Discussing a technical topic often times feels more precice than discussing sports, religion or politics. It's not an opinion, it's an argument! And usually the argument is backed by an experience or an expertise (which is nothing but distilled experience).
However, our basic instinct is still to weigh someone's opinions as valid arguments if they are delivered with a certain loudness or certainty. Why else would the person be so sure or certain if they don't know what they are talking about?
And this is the trap of loudness: people delivering them are assumed to be experts - even more so by non-technical people.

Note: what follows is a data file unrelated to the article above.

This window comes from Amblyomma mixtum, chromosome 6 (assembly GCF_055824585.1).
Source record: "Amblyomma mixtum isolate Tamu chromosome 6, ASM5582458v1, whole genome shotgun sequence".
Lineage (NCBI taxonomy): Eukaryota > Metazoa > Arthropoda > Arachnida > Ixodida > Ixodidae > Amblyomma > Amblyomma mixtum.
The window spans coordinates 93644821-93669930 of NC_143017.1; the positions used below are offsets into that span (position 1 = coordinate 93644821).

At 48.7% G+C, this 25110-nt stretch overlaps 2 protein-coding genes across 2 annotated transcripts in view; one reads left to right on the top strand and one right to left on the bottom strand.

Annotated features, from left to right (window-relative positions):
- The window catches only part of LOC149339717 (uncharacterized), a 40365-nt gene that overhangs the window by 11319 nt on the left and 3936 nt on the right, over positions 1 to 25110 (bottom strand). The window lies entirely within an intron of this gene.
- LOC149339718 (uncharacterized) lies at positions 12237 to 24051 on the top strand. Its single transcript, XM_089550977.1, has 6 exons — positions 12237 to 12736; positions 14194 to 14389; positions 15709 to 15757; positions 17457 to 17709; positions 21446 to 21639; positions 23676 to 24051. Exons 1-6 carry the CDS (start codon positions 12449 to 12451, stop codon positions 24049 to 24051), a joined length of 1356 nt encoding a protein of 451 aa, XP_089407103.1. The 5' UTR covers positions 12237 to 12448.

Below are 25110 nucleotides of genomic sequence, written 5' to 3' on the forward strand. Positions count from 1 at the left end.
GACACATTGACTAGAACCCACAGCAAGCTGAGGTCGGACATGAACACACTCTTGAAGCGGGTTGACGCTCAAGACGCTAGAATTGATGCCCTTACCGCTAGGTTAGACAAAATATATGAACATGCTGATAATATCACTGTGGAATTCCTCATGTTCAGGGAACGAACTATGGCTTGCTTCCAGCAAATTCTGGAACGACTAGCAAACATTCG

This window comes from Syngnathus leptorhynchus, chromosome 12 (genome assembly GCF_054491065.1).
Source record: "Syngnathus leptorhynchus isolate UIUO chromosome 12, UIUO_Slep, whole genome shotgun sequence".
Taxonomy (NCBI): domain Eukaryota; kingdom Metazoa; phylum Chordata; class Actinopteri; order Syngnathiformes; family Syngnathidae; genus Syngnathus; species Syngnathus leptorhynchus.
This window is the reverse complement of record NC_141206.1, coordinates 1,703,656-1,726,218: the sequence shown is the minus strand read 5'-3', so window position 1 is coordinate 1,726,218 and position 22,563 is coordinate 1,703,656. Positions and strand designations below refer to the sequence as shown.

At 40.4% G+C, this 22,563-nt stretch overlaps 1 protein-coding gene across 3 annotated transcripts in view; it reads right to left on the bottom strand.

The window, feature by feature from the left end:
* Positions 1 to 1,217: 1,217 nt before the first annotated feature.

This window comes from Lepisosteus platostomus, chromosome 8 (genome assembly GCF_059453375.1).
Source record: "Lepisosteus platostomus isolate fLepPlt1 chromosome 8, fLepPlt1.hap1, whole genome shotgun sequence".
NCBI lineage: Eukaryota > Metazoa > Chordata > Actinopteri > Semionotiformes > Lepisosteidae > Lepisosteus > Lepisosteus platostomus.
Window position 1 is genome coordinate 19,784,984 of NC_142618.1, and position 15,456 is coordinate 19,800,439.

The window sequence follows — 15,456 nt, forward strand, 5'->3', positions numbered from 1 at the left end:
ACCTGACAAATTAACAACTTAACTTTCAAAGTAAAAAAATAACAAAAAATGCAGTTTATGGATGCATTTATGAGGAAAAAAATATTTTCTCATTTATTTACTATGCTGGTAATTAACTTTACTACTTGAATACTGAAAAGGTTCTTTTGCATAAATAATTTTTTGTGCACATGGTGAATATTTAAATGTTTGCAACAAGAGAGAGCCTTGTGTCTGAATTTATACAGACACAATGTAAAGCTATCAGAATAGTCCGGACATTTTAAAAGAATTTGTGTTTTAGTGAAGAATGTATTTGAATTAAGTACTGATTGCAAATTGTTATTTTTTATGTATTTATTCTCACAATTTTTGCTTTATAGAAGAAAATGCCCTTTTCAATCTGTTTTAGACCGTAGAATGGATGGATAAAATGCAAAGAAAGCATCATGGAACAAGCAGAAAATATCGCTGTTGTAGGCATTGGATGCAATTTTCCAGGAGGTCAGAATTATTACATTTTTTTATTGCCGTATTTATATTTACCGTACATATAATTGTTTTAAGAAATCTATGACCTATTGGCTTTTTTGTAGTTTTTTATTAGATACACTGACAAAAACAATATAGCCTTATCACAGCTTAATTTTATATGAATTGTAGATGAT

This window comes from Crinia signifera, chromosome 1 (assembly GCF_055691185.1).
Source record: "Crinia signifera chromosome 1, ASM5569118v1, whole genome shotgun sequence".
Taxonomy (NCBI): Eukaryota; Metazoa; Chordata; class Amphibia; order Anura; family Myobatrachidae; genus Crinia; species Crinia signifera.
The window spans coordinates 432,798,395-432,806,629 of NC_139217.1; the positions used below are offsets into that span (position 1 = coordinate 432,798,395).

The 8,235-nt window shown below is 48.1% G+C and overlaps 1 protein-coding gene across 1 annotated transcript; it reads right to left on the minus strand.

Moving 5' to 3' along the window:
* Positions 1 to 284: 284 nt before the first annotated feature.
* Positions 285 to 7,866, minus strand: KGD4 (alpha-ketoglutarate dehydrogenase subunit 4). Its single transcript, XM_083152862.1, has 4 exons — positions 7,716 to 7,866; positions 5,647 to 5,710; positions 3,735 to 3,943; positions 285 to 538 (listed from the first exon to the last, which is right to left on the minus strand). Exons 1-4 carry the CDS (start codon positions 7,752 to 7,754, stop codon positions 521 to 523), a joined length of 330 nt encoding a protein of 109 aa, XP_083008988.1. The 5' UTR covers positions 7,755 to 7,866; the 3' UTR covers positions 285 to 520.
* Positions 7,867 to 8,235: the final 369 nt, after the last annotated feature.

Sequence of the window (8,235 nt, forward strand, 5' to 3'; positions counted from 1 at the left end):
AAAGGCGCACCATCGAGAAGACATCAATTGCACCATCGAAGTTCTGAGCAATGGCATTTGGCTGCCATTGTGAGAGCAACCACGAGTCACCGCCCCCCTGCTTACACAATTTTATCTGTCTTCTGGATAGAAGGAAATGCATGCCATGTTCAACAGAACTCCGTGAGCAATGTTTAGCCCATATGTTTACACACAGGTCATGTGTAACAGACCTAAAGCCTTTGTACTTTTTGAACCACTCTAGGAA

Is there a way to fix it? Ideally - argumentation with a strong focus on precision might lead to removing ambiguities and might force someone to go deeper into the topic, thus exposing their lack of expertise.
However, I've seen this backfire. Usually when the loud person has the aura of position or when they are in a priviledge position e.g. working closely with non technical person, longer tenure or merely has a larger role in a project. Then the loudness naturally wins are left with a bitter taste.
What's the conclusion? Picking battles carefully and avoiding argumentation when a clear resolution can be reached or when it cannot be reached even with a successful argumentation from your side.
This is #Day3 of #100DaysToOffload.